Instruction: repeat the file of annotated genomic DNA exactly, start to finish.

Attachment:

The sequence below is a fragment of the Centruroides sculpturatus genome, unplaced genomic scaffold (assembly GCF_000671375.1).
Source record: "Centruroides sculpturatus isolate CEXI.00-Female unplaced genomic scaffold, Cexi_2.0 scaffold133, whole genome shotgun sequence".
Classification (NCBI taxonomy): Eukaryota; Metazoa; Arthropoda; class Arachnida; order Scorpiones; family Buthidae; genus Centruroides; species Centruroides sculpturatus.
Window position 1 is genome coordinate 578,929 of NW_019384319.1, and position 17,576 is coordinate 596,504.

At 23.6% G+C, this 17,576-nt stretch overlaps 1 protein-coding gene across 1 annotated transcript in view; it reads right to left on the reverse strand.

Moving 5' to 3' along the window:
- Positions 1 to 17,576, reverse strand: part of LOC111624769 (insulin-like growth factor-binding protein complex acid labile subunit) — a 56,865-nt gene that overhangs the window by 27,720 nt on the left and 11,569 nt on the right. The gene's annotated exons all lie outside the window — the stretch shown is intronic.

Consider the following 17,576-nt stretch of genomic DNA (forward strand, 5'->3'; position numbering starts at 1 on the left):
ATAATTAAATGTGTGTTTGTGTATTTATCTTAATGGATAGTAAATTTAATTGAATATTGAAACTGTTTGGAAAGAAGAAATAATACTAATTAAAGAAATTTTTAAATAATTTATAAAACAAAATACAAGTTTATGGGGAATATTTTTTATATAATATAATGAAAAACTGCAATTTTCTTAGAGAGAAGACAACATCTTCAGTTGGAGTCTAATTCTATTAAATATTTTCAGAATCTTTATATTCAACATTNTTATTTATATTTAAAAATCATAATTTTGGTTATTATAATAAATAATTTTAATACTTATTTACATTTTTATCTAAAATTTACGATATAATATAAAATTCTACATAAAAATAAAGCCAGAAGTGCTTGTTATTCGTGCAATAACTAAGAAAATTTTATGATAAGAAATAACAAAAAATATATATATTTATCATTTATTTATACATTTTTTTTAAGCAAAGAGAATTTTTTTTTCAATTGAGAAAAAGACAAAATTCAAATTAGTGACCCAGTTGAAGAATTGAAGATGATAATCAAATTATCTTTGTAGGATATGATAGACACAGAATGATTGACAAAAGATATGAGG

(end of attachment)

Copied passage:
The sequence below is a fragment of the Centruroides sculpturatus genome, unplaced genomic scaffold (assembly GCF_000671375.1).
Source record: "Centruroides sculpturatus isolate CEXI.00-Female unplaced genomic scaffold, Cexi_2.0 scaffold133, whole genome shotgun sequence".
Classification (NCBI taxonomy): Eukaryota; Metazoa; Arthropoda; class Arachnida; order Scorpiones; family Buthidae; genus Centruroides; species Centruroides sculpturatus.
Window position 1 is genome coordinate 578,929 of NW_019384319.1, and position 17,576 is coordinate 596,504.

At 23.6% G+C, this 17,576-nt stretch overlaps 1 protein-coding gene across 1 annotated transcript in view; it reads right to left on the reverse strand.

Moving 5' to 3' along the window:
- Positions 1 to 17,576, reverse strand: part of LOC111624769 (insulin-like growth factor-binding protein complex acid labile subunit) — a 56,865-nt gene that overhangs the window by 27,720 nt on the left and 11,569 nt on the right. The gene's annotated exons all lie outside the window — the stretch shown is intronic.

Consider the following 17,576-nt stretch of genomic DNA (forward strand, 5'->3'; position numbering starts at 1 on the left):
ATAATTAAATGTGTGTTTGTGTATTTATCTTAATGGATAGTAAATTTAATTGAATATTGAAACTGTTTGGAAAGAAGAAATAATACTAATTAAAGAAATTTTTAAATAATTTATAAAACAAAATACAAGTTTATGGGGAATATTTTTTATATAATATAATGAAAAACTGCAATTTTCTTAGAGAGAAGACAACATCTTCAGTTGGAGTCTAATTCTATTAAATATTTTCAGAATCTTTATATTCAACATTNTTATTTATATTTAAAAATCATAATTTTGGTTATTATAATAAATAATTTTAATACTTATTTACATTTTTATCTAAAATTTACGATATAATATAAAATTCTACATAAAAATAAAGCCAGAAGTGCTTGTTATTCGTGCAATAACTAAGAAAATTTTATGATAAGAAATAACAAAAAATATATATATTTATCATTTATTTATACATTTTTTTTAAGCAAAGAGAATTTTTTTTTCAATTGAGAAAAAGACAAAATTCAAATTAGTGACCCAGTTGAAGAATTGAAGATGATAATCAAATTATCTTTGTAGGATATGATAGACACAGAATGATTGACAAAAGATATGAGG